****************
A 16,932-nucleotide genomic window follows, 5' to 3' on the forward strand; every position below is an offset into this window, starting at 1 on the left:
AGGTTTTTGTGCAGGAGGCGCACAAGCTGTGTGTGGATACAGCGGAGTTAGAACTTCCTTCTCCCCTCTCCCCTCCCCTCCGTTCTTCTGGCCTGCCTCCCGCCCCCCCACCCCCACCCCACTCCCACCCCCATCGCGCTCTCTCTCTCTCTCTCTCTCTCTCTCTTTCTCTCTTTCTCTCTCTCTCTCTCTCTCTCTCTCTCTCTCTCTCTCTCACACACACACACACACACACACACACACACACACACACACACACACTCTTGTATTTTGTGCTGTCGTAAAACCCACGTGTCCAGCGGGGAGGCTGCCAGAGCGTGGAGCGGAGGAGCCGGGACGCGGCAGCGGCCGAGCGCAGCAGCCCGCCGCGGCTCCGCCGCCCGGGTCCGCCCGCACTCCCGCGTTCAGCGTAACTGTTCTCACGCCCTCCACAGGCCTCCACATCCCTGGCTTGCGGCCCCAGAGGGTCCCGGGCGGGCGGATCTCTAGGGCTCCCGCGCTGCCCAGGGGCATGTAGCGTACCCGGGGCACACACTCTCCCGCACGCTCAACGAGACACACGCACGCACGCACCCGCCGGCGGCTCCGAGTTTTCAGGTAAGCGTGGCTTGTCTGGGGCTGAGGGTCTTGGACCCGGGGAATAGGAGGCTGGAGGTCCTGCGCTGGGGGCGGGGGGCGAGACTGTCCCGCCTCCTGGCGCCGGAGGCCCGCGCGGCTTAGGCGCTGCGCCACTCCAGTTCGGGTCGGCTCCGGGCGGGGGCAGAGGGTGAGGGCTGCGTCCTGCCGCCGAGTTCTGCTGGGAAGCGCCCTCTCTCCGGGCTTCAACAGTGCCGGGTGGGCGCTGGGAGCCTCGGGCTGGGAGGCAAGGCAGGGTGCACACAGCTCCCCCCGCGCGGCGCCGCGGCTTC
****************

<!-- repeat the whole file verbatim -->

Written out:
A 16,932-nucleotide genomic window follows, 5' to 3' on the forward strand; every position below is an offset into this window, starting at 1 on the left:
AGGTTTTTGTGCAGGAGGCGCACAAGCTGTGTGTGGATACAGCGGAGTTAGAACTTCCTTCTCCCCTCTCCCCTCCCCTCCGTTCTTCTGGCCTGCCTCCCGCCCCCCCACCCCCACCCCACTCCCACCCCCATCGCGCTCTCTCTCTCTCTCTCTCTCTCTCTCTTTCTCTCTTTCTCTCTCTCTCTCTCTCTCTCTCTCTCTCTCTCTCTCTCACACACACACACACACACACACACACACACACACACACACACACACTCTTGTATTTTGTGCTGTCGTAAAACCCACGTGTCCAGCGGGGAGGCTGCCAGAGCGTGGAGCGGAGGAGCCGGGACGCGGCAGCGGCCGAGCGCAGCAGCCCGCCGCGGCTCCGCCGCCCGGGTCCGCCCGCACTCCCGCGTTCAGCGTAACTGTTCTCACGCCCTCCACAGGCCTCCACATCCCTGGCTTGCGGCCCCAGAGGGTCCCGGGCGGGCGGATCTCTAGGGCTCCCGCGCTGCCCAGGGGCATGTAGCGTACCCGGGGCACACACTCTCCCGCACGCTCAACGAGACACACGCACGCACGCACCCGCCGGCGGCTCCGAGTTTTCAGGTAAGCGTGGCTTGTCTGGGGCTGAGGGTCTTGGACCCGGGGAATAGGAGGCTGGAGGTCCTGCGCTGGGGGCGGGGGGCGAGACTGTCCCGCCTCCTGGCGCCGGAGGCCCGCGCGGCTTAGGCGCTGCGCCACTCCAGTTCGGGTCGGCTCCGGGCGGGGGCAGAGGGTGAGGGCTGCGTCCTGCCGCCGAGTTCTGCTGGGAAGCGCCCTCTCTCCGGGCTTCAACAGTGCCGGGTGGGCGCTGGGAGCCTCGGGCTGGGAGGCAAGGCAGGGTGCACACAGCTCCCCCCGCGCGGCGCCGCGGCTTC